Xitana © Sophio Medoidze

Let us flow! by Sophio Medoidze

An encounter with a people and their gods under a shifting sky of gender and identity, Let us flow! journeys to the high mountain villages of Tusheti in Georgia to find that the old ways are at odds with the demands of global capitalism, and that the meaning of mountains and masculinity alike is in flux as a young population leaves for the cities. 

Tusheti counts among the highest inhabited villages in Europe, accessed by one of the most dangerous roads in the world. Suspended between past and future, here life is governed as much by the symbolic as the literal, the prevailing sense of the sacred mitigating the difficulties of survival amid extreme weather conditions and dire poverty. The region is marked by recent increase in tourism, followed by a rapid digitisation of labour as the Georgian government introduced a free wifi access throughout the region.

Gender and identity are at the centre of this land of contradictions, which resists simple binaries and complicates Western concepts around society and the individual. While the region’s pre-Christian shrines are still only accessible to men, suggesting an inflexible patriarchy, Tush women - as well-versed in horse riding as in singing and dancing - fully participate in impromptu local elections of village elders, who govern their laws. 

The journey to Tusheti becomes an inversion of Medoidze’s own journey to the UK sixteen years ago, and the parallels between her and the Tush become more apparent as the film progresses, as language itself becomes implicated too. Medoidze’s predicament of living between two countries and two tongues is shared by the Tush, who migrate to low-lying plains every winter and have to grapple with a Georgian which is markedly different to their own dialect. 

What is it like to live in a community whose population is gradually draining to the city? Is it possible to reconcile the homogenising impulse of global capital with the hyper-local of an ancient, isolated community? And what does it mean to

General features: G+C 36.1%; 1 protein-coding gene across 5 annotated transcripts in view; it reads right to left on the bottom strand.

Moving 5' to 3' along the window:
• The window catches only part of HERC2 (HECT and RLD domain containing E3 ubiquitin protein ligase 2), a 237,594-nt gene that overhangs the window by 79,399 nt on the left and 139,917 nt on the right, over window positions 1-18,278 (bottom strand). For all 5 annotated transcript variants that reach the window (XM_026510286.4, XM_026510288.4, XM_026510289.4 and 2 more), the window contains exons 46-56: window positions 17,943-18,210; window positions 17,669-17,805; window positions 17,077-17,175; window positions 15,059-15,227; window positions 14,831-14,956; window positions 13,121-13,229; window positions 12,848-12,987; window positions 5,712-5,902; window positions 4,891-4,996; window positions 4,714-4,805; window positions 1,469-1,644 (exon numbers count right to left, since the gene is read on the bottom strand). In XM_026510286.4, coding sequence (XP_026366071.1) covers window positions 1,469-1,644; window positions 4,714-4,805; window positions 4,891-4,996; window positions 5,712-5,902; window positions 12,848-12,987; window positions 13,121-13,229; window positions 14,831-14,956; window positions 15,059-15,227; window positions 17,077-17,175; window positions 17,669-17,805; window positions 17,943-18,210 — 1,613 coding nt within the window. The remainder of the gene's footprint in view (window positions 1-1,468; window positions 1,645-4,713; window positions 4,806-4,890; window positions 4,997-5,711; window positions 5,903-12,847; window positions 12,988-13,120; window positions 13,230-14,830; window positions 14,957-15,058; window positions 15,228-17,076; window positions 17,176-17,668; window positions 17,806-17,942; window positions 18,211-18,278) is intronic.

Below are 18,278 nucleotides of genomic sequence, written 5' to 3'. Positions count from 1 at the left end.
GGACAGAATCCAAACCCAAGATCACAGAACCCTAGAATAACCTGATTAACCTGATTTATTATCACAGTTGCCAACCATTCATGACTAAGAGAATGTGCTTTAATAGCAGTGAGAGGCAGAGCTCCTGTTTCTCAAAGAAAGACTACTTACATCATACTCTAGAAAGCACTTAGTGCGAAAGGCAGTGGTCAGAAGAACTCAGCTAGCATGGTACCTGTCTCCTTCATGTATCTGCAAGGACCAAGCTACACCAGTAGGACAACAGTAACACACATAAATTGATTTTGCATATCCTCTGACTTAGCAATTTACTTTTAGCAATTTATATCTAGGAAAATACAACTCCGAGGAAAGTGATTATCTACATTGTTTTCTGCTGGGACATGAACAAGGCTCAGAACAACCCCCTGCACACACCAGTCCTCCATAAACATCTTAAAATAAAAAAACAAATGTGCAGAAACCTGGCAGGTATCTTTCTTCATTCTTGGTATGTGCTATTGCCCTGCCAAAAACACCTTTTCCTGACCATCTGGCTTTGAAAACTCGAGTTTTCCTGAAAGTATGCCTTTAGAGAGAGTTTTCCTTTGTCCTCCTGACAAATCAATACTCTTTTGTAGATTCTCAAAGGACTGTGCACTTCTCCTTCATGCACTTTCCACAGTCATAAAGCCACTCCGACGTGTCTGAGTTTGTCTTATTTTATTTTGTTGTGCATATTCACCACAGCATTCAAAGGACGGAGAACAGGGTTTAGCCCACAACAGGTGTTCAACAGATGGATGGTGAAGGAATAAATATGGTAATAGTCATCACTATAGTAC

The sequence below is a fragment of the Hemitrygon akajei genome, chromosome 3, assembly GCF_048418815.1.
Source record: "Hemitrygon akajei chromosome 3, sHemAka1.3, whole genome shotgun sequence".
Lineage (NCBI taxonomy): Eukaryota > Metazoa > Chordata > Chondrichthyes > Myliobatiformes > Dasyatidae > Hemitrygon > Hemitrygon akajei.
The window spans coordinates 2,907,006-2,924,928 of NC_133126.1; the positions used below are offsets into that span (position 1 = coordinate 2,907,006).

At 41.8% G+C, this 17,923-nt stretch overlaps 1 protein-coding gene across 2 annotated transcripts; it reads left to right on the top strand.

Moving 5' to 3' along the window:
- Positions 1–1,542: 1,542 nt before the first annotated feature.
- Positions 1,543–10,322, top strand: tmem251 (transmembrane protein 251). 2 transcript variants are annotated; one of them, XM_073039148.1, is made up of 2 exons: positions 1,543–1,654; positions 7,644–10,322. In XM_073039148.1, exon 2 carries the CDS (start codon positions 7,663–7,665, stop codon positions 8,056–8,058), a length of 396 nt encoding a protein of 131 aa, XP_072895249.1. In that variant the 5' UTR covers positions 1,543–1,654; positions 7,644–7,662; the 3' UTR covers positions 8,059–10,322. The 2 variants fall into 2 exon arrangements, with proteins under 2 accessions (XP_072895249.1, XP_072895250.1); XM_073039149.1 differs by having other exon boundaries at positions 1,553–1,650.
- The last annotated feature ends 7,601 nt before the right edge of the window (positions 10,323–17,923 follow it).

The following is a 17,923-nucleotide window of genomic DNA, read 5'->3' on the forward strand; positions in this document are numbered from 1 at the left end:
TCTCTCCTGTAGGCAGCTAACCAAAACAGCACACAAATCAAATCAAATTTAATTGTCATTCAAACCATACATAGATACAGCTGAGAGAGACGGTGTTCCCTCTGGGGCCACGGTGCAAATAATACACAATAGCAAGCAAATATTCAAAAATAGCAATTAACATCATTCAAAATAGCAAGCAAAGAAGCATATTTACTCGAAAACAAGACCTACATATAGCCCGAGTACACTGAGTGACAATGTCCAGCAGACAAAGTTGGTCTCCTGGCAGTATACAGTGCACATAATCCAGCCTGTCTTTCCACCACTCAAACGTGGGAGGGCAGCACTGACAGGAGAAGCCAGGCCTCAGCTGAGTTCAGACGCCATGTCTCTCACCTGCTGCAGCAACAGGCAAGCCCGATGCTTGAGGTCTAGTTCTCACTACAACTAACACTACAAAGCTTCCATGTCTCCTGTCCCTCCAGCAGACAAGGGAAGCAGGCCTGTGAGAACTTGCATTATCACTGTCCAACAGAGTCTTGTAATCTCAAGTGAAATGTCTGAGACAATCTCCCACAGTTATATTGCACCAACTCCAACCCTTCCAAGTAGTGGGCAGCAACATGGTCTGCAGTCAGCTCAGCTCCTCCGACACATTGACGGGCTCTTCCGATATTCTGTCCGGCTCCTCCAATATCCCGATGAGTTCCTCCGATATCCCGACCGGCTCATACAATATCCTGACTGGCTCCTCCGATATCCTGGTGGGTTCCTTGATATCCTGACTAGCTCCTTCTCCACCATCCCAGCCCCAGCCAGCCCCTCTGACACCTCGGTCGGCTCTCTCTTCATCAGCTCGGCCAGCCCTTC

be a man when the highest earners across the country (and in the mountains) are women? 

Let us flow! will be delivered as both a long-form film for cinema screening across the UK, and as installation, with the film being accompanied by sculptural elements. We envisage that it could take both forms simultaneously, with each informing and supporting the other. 

SOPHIO MEDOIDZE was born in USSR, brought up in the Republic of Georgia and lives in London. Medoidze works primarily with film, photography, writing and sculpture. Her work is marked by precarity and explores the poetic potential of uncertainty.

In her recent works Medoidze is interested in subverting traditional ethnographic forms through relatedness and humour. The desire for a community (both actual and imaginary) drives her mythopoetic narratives forward, as she probes and re-states the meaning of the word itself. 

Medoidze’s work has been shown amongst others at Fondation Vincent van Gogh Arles (upcoming), Serpentine Cinema (solo presentation), Close Up Film Centre, Kunstmuseum Luzern, Whitechapel Gallery, Arnolfini and Tbilisi Art Fair. She recently won Feature Expanded Development and SUB TI awards; Medoidze is nominated for 2019 Jarman award. 

Production: Tyneside Cinema

Stage of development: in development

Involved Participants
Sophio Medoidze